• 14. 4.2 Techniques in Oral Pathology (ORP6030) Each student will: Make themselves familiar with the equipment and technical procedures being undertaken within this and other selected departments for diagnostic and research purposes Attend and participate in Technical Seminar sessions Practice cutting sections from paraffin-embedded, soft and hard tissues Perform a prescribed set of routine and special stains on paraffin-embedded sections Be familiar with the process of cutting un-demineralised (ground) sections of teeth Be familiar with the process involved in the preparation of specimens for electron microscopy. Be responsible for undertaking any major technical work involved in their dissertation project Students will also be assessed on 3 journal club presentations in Semester 1. 4.3 Research Problems and Approaches in Oral Pathology (ORP6050) The major component of this module comprises a critical review of the literature and an extended essay on a selected topic in oral pathology (approximately 2000 words in length excluding references). In order to avoid duplication, each student will be asked to choose from a different list of three suitable topics selected by the Course Tutors. Students may find it helpful to consult the guidance on "Writing an Essay" which is included as an appendix in each of the Undergraduate Course Booklets. The topics will be allocated in November and the completed review must be submitted for assessment by the end of Semester 1. This will form part of the assessment for the First Examination. Students will also be assessed on 3 journal club presentations in Semester 2. Students may attend relevant research-orientated courses or programmes organised by other departments on an ad-hoc or one-off basis, depending on timing and content. These courses may include: i) Research Seminars (School of Clinical Dentistry)) ii) Research Seminars (Dept of Pathology) iii) Research Seminars (Dept of Human Metabolism & Clinical Biochemistry) 4.4 The Dissertation (ORP6020) In partial fulfilment of the requirements for the degree of Master of Medical Science (Oral Pathology), students must produce a dissertation involving some original work and a review of the relevant literature. 14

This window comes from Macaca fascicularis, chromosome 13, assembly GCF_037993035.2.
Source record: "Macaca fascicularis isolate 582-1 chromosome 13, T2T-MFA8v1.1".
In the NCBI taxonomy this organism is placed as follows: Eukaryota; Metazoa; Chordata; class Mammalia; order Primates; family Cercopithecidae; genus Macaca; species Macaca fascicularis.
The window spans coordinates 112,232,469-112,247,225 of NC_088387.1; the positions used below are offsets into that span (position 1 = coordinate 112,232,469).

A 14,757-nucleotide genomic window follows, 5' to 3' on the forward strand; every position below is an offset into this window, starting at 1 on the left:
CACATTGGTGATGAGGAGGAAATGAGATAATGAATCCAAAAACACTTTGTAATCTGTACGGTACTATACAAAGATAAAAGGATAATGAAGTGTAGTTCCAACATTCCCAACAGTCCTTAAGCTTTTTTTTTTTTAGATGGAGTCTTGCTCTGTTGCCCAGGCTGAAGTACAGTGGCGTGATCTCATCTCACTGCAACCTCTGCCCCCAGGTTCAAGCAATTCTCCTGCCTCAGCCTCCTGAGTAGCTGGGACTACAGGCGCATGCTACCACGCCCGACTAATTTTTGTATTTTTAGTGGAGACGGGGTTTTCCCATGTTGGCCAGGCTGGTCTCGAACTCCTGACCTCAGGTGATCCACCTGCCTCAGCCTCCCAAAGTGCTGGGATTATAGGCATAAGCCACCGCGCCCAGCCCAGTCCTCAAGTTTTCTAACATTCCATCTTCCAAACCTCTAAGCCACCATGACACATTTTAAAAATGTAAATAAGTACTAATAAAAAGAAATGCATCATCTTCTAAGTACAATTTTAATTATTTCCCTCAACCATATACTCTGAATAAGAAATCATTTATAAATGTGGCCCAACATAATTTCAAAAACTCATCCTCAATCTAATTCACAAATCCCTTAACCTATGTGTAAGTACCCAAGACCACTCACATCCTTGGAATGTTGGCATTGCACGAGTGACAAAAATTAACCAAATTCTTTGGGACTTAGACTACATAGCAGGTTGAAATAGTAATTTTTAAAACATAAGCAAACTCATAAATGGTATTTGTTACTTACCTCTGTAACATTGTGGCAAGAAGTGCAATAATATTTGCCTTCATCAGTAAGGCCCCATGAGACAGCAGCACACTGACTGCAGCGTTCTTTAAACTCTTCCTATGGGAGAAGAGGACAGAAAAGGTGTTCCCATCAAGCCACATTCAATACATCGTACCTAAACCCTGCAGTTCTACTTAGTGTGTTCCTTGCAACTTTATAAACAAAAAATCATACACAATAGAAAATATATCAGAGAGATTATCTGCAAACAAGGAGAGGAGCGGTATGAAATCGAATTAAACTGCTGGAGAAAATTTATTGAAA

• 15. Topics will be chosen after close consultation with the Course Tutors; the topic selected by each student and a supporting protocol (see below) must have been submitted and approved by the beginning of semester 2. The protocol should begin with a proposed title for the study followed by an introduction. The introduction should set out the principal aims and objectives accompanied by references to key papers in the literature. Next should come a materials and methods section in which the nature, extent and source of the study sample, and the proposed methodology, are outlined. An estimate of likely resource implications (eg. materials costs and technical staff time) must be included. Students are also expected to include an estimate of the time they anticipate will be required to complete the "experimental / bench-work" phase of the project. The protocol should be no more than four single-sided pages of double-spaced A4 text, excluding key references. The maximum length of the dissertation, including references and illustrations, shall be no more than 70 single-sided pages of A4 double-spaced text (approximately 20,000 words). To facilitate binding, students are advised to use a left margin of 1.5" and a right margin of 1"; top and bottom margins should be at least 1" to allow for pagination. An outline of each student's dissertation, in the form of a “contents summary” comprising proposed headings and subheadings for each chapter, should be agreed by with the supervisor by the end of April. The completed dissertation (bound by the University Library) must be submitted by the end of August. Further guidelines for the preparation and submission of the dissertation are given in Appendix 5. 4.5 Information Management and Other Learning Activities (RSD 6010) This course is provided by the Department of Restorative Dentistry. It informs the student of library procedures and literature search techniques, computer courses in the use of MS-DOS and word-processing and clinical photography, including equipment, documentation and presentation. Aims To provide students with the opportunity to develop skills in Information Technology. To facilitate the students’ personal development of transferable skills, including the collection, manipulation and use of information relating to dentistry. Objectives On completion of the course the student should be able to: 15